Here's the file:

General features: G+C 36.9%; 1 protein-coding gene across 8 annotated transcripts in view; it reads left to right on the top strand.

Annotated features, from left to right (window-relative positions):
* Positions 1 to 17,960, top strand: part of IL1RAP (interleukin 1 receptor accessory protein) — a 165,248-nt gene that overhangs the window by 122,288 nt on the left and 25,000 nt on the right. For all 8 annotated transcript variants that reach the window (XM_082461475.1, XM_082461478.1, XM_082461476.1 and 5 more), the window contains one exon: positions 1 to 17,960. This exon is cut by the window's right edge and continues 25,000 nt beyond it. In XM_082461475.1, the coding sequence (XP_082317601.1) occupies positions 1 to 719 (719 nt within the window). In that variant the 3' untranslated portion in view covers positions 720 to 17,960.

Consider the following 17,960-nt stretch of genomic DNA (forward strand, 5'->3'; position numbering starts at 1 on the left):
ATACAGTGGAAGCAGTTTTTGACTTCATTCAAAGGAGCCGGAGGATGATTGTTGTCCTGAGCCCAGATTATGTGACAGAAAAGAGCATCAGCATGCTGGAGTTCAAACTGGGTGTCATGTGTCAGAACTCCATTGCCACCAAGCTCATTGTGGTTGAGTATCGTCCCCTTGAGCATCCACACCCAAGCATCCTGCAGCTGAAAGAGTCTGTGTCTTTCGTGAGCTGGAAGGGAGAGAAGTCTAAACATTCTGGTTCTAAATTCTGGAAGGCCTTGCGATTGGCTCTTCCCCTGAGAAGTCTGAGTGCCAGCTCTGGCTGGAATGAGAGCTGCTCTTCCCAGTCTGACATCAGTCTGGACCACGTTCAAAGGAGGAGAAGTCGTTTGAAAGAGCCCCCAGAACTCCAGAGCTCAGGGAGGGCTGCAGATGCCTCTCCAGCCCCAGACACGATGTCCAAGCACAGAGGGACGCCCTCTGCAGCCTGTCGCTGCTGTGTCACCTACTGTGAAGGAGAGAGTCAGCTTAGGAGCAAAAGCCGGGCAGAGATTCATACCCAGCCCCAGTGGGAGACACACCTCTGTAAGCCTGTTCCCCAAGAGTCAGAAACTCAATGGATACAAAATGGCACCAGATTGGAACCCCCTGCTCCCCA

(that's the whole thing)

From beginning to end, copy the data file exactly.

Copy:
General features: G+C 36.9%; 1 protein-coding gene across 8 annotated transcripts in view; it reads left to right on the top strand.

Annotated features, from left to right (window-relative positions):
* Positions 1 to 17,960, top strand: part of IL1RAP (interleukin 1 receptor accessory protein) — a 165,248-nt gene that overhangs the window by 122,288 nt on the left and 25,000 nt on the right. For all 8 annotated transcript variants that reach the window (XM_082461475.1, XM_082461478.1, XM_082461476.1 and 5 more), the window contains one exon: positions 1 to 17,960. This exon is cut by the window's right edge and continues 25,000 nt beyond it. In XM_082461475.1, the coding sequence (XP_082317601.1) occupies positions 1 to 719 (719 nt within the window). In that variant the 3' untranslated portion in view covers positions 720 to 17,960.

Consider the following 17,960-nt stretch of genomic DNA (forward strand, 5'->3'; position numbering starts at 1 on the left):
ATACAGTGGAAGCAGTTTTTGACTTCATTCAAAGGAGCCGGAGGATGATTGTTGTCCTGAGCCCAGATTATGTGACAGAAAAGAGCATCAGCATGCTGGAGTTCAAACTGGGTGTCATGTGTCAGAACTCCATTGCCACCAAGCTCATTGTGGTTGAGTATCGTCCCCTTGAGCATCCACACCCAAGCATCCTGCAGCTGAAAGAGTCTGTGTCTTTCGTGAGCTGGAAGGGAGAGAAGTCTAAACATTCTGGTTCTAAATTCTGGAAGGCCTTGCGATTGGCTCTTCCCCTGAGAAGTCTGAGTGCCAGCTCTGGCTGGAATGAGAGCTGCTCTTCCCAGTCTGACATCAGTCTGGACCACGTTCAAAGGAGGAGAAGTCGTTTGAAAGAGCCCCCAGAACTCCAGAGCTCAGGGAGGGCTGCAGATGCCTCTCCAGCCCCAGACACGATGTCCAAGCACAGAGGGACGCCCTCTGCAGCCTGTCGCTGCTGTGTCACCTACTGTGAAGGAGAGAGTCAGCTTAGGAGCAAAAGCCGGGCAGAGATTCATACCCAGCCCCAGTGGGAGACACACCTCTGTAAGCCTGTTCCCCAAGAGTCAGAAACTCAATGGATACAAAATGGCACCAGATTGGAACCCCCTGCTCCCCA